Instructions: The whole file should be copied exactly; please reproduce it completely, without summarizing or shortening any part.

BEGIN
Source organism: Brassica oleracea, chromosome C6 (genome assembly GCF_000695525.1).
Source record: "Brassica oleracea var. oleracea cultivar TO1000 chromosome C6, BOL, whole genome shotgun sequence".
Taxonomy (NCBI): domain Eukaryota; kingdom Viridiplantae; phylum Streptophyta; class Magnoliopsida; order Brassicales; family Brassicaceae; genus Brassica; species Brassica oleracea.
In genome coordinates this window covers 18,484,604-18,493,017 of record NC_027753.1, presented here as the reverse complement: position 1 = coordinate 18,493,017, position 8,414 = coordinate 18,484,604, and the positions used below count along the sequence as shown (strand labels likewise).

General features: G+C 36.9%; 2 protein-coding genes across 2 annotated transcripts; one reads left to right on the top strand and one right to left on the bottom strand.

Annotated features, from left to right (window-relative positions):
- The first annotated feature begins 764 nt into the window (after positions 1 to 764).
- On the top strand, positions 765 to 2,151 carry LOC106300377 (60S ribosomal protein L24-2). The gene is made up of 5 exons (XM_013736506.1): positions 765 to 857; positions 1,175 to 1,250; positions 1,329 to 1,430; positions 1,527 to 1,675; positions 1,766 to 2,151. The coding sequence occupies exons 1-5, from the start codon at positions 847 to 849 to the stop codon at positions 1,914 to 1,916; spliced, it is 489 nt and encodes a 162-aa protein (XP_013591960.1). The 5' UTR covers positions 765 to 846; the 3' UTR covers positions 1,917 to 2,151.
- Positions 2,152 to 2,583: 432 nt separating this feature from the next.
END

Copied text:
Source organism: Brassica oleracea, chromosome C6 (genome assembly GCF_000695525.1).
Source record: "Brassica oleracea var. oleracea cultivar TO1000 chromosome C6, BOL, whole genome shotgun sequence".
Taxonomy (NCBI): domain Eukaryota; kingdom Viridiplantae; phylum Streptophyta; class Magnoliopsida; order Brassicales; family Brassicaceae; genus Brassica; species Brassica oleracea.
In genome coordinates this window covers 18,484,604-18,493,017 of record NC_027753.1, presented here as the reverse complement: position 1 = coordinate 18,493,017, position 8,414 = coordinate 18,484,604, and the positions used below count along the sequence as shown (strand labels likewise).

General features: G+C 36.9%; 2 protein-coding genes across 2 annotated transcripts; one reads left to right on the top strand and one right to left on the bottom strand.

Annotated features, from left to right (window-relative positions):
- The first annotated feature begins 764 nt into the window (after positions 1 to 764).
- On the top strand, positions 765 to 2,151 carry LOC106300377 (60S ribosomal protein L24-2). The gene is made up of 5 exons (XM_013736506.1): positions 765 to 857; positions 1,175 to 1,250; positions 1,329 to 1,430; positions 1,527 to 1,675; positions 1,766 to 2,151. The coding sequence occupies exons 1-5, from the start codon at positions 847 to 849 to the stop codon at positions 1,914 to 1,916; spliced, it is 489 nt and encodes a 162-aa protein (XP_013591960.1). The 5' UTR covers positions 765 to 846; the 3' UTR covers positions 1,917 to 2,151.
- Positions 2,152 to 2,583: 432 nt separating this feature from the next.